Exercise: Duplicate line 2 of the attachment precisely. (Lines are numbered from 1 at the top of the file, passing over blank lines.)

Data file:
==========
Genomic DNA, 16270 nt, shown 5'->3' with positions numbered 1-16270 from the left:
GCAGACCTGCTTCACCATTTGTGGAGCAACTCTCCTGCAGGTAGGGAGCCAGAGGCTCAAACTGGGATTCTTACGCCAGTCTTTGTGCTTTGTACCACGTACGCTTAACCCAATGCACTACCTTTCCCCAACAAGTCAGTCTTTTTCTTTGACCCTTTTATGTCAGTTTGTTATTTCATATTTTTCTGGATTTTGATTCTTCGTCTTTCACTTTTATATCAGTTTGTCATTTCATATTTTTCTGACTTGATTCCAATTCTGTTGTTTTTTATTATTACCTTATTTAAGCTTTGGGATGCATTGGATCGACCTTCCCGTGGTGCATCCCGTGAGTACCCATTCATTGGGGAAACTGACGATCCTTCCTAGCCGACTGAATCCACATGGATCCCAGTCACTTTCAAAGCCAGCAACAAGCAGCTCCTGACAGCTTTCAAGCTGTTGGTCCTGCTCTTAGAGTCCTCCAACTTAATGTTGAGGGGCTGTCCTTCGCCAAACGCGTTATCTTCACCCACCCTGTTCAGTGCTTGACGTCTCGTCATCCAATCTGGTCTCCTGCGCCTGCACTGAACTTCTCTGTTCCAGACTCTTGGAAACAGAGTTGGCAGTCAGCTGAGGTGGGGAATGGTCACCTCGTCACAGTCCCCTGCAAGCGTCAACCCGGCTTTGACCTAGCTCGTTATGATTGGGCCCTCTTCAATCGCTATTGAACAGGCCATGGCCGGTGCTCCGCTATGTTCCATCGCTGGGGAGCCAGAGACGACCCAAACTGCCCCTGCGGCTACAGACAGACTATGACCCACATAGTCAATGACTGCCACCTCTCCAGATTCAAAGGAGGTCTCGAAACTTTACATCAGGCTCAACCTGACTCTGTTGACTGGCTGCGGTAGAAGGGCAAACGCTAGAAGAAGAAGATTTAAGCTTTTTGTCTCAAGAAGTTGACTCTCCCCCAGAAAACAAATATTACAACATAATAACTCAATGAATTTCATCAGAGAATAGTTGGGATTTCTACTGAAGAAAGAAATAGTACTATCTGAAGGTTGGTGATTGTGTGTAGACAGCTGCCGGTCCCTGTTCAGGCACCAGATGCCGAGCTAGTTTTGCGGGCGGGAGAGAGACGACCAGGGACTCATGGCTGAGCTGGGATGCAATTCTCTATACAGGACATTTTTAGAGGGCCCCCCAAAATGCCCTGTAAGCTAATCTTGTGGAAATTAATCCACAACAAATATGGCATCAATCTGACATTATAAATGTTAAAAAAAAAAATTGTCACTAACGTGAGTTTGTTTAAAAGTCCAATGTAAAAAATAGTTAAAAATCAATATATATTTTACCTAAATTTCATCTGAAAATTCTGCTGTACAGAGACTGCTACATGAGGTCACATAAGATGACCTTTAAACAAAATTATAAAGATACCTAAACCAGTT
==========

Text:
GCAGACCTGCTTCACCATTTGTGGAGCAACTCTCCTGCAGGTAGGGAGCCAGAGGCTCAAACTGGGATTCTTACGCCAGTCTTTGTGCTTTGTACCACGTACGCTTAACCCAATGCACTACCTTTCCCCAACAAGTCAGTCTTTTTCTTTGACCCTTTTATGTCAGTTTGTTATTTCATATTTTTCTGGATTTTGATTCTTCGTCTTTCACTTTTATATCAGTTTGTCATTTCATATTTTTCTGACTTGATTCCAATTCTGTTGTTTTTTATTATTACCTTATTTAAGCTTTGGGATGCATTGGATCGACCTTCCCGTGGTGCATCCCGTGAGTACCCATTCATTGGGGAAACTGACGATCCTTCCTAGCCGACTGAATCCACATGGATCCCAGTCACTTTCAAAGCCAGCAACAAGCAGCTCCTGACAGCTTTCAAGCTGTTGGTCCTGCTCTTAGAGTCCTCCAACTTAATGTTGAGGGGCTGTCCTTCGCCAAACGCGTTATCTTCACCCACCCTGTTCAGTGCTTGACGTCTCGTCATCCAATCTGGTCTCCTGCGCCTGCACTGAACTTCTCTGTTCCAGACTCTTGGAAACAGAGTTGGCAGTCAGCTGAGGTGGGGAATGGTCACCTCGTCACAGTCCCCTGCAAGCGTCAACCCGGCTTTGACCTAGCTCGTTATGATTGGGCCCTCTTCAATCGCTATTGAACAGGCCATGGCCGGTGCTCCGCTATGTTCCATCGCTGGGGAGCCAGAGACGACCCAAACTGCCCCTGCGGCTACAGACAGACTATGACCCACATAGTCAATGACTGCCACCTCTCCAGATTCAAAGGAGGTCTCGAAACTTTACATCAGGCTCAACCTGACTCTGTTGACTGGCTGCGGTAGAAGGGCAAACGCTAGAAGAAGAAGATTTAAGCTTTTTGTCTCAAGAAGTTGACTCTCCCCCAGAAAACAAATATTACAACATAATAACTCAATGAATTTCATCAGAGAATAGTTGGGATTTCTACTGAAGAAAGAAATAGTACTATCTGAAGGTTGGTGATTGTGTGTAGACAGCTGCCGGTCCCTGTTCAGGCACCAGATGCCGAGCTAGTTTTGCGGGCGGGAGAGAGACGACCAGGGACTCATGGCTGAGCTGGGATGCAATTCTCTATACAGGACATTTTTAGAGGGCCCCCCAAAATGCCCTGTAAGCTAATCTTGTGGAAATTAATCCACAACAAATATGGCATCAATCTGACATTATAAATGTTAAAAAAAAAAATTGTCACTAACGTGAGTTTGTTTAAAAGTCCAATGTAAAAAATAGTTAAAAATCAATATATATTTTACCTAAATTTCATCTGAAAATTCTGCTGTACAGAGACTGCTACATGAGGTCACATAAGATGACCTTTAAACAAAATTATAAAGATACCTAAACCAGTT